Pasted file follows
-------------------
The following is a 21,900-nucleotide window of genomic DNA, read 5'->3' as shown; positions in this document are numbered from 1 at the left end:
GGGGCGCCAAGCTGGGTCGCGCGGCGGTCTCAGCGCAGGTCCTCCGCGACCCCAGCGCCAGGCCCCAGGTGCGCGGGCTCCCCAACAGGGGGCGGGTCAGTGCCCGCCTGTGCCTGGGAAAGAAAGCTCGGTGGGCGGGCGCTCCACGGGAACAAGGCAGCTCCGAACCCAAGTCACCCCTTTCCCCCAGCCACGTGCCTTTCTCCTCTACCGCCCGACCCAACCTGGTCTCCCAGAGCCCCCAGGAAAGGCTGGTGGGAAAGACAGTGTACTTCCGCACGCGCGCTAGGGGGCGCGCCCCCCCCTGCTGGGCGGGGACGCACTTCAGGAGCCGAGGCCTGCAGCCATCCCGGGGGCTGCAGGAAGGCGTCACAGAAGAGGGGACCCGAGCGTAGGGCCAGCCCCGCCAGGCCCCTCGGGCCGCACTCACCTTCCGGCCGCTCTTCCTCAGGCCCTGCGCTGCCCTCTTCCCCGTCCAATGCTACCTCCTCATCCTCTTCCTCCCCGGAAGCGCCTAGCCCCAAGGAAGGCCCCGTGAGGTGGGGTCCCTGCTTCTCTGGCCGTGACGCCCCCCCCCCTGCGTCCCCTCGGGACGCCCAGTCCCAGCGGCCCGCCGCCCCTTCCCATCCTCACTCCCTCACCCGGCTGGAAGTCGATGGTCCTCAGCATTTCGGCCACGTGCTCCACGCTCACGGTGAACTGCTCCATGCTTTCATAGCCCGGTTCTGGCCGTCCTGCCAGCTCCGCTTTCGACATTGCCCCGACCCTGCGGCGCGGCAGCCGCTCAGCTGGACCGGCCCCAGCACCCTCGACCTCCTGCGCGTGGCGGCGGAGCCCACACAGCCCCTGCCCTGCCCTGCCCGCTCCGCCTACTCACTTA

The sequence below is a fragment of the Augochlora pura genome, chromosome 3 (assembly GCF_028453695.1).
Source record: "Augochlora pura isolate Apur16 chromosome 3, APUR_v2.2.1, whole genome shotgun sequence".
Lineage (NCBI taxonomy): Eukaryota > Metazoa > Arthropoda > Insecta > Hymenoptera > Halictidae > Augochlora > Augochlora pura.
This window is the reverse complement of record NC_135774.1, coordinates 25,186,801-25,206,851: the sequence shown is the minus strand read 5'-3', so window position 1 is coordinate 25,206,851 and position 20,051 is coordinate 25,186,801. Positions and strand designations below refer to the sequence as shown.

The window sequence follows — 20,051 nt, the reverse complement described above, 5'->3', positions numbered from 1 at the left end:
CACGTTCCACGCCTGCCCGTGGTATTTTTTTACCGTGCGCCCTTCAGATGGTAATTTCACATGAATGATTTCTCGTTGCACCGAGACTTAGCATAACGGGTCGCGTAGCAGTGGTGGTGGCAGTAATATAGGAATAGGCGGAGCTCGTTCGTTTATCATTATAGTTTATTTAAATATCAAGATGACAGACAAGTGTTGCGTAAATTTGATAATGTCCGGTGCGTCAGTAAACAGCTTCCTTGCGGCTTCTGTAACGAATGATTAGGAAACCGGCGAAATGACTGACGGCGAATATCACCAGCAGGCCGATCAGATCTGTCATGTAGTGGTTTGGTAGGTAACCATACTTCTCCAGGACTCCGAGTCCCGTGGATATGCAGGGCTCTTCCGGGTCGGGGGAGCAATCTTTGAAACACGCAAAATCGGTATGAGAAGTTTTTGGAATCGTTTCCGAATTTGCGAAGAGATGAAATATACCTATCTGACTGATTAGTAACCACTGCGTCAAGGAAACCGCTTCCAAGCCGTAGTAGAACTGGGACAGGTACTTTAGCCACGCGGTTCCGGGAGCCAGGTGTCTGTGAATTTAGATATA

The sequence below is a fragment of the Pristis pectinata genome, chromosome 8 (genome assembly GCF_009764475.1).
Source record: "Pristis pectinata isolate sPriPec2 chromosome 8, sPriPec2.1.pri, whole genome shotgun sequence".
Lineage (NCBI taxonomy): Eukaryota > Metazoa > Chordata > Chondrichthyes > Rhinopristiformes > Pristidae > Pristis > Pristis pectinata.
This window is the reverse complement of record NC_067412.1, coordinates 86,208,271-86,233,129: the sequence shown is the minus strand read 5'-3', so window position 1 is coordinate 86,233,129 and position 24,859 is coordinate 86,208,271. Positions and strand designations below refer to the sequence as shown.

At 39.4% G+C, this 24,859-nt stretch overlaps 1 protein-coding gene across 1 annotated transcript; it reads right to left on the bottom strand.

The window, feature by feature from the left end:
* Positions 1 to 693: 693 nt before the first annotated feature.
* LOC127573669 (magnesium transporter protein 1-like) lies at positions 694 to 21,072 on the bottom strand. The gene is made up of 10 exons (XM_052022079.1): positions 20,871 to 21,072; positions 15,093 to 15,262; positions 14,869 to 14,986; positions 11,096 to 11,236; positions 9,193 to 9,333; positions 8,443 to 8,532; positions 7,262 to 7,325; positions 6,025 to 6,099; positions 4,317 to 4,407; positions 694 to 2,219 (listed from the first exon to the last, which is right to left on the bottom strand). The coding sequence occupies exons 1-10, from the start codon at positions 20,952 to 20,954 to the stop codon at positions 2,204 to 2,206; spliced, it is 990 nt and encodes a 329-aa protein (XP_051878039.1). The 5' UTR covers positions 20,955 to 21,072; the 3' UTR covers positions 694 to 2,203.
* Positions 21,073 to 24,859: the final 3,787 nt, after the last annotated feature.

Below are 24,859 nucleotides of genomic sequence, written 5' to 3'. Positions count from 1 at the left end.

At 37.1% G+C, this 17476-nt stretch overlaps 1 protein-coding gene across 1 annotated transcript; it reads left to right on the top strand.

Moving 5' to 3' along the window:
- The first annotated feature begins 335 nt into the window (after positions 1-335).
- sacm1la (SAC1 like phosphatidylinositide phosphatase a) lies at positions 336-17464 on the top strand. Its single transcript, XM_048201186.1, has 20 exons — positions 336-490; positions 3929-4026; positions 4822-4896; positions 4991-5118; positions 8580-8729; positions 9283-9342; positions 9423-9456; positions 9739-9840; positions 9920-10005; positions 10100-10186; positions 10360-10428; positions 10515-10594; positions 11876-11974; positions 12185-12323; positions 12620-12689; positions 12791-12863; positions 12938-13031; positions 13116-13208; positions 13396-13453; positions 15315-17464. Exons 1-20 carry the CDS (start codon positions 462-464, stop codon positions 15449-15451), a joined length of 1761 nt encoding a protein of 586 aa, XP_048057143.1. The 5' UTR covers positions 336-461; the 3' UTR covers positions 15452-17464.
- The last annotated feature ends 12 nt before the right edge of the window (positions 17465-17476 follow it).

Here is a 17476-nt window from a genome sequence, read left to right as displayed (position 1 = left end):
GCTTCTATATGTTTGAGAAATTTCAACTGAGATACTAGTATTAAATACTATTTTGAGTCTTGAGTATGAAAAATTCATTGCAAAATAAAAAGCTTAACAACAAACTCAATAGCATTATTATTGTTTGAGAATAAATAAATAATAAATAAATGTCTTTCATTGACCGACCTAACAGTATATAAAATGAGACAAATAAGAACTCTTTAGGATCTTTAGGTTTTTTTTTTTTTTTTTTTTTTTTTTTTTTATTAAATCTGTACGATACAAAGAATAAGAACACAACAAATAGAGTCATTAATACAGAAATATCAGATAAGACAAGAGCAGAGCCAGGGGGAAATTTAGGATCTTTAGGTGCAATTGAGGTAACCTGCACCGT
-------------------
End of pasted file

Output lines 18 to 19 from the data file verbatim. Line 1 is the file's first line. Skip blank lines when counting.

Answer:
Below are 24,859 nucleotides of genomic sequence, written 5' to 3'. Positions count from 1 at the left end.

At 37.1% G+C, this 17476-nt stretch overlaps 1 protein-coding gene across 1 annotated transcript; it reads left to right on the top strand.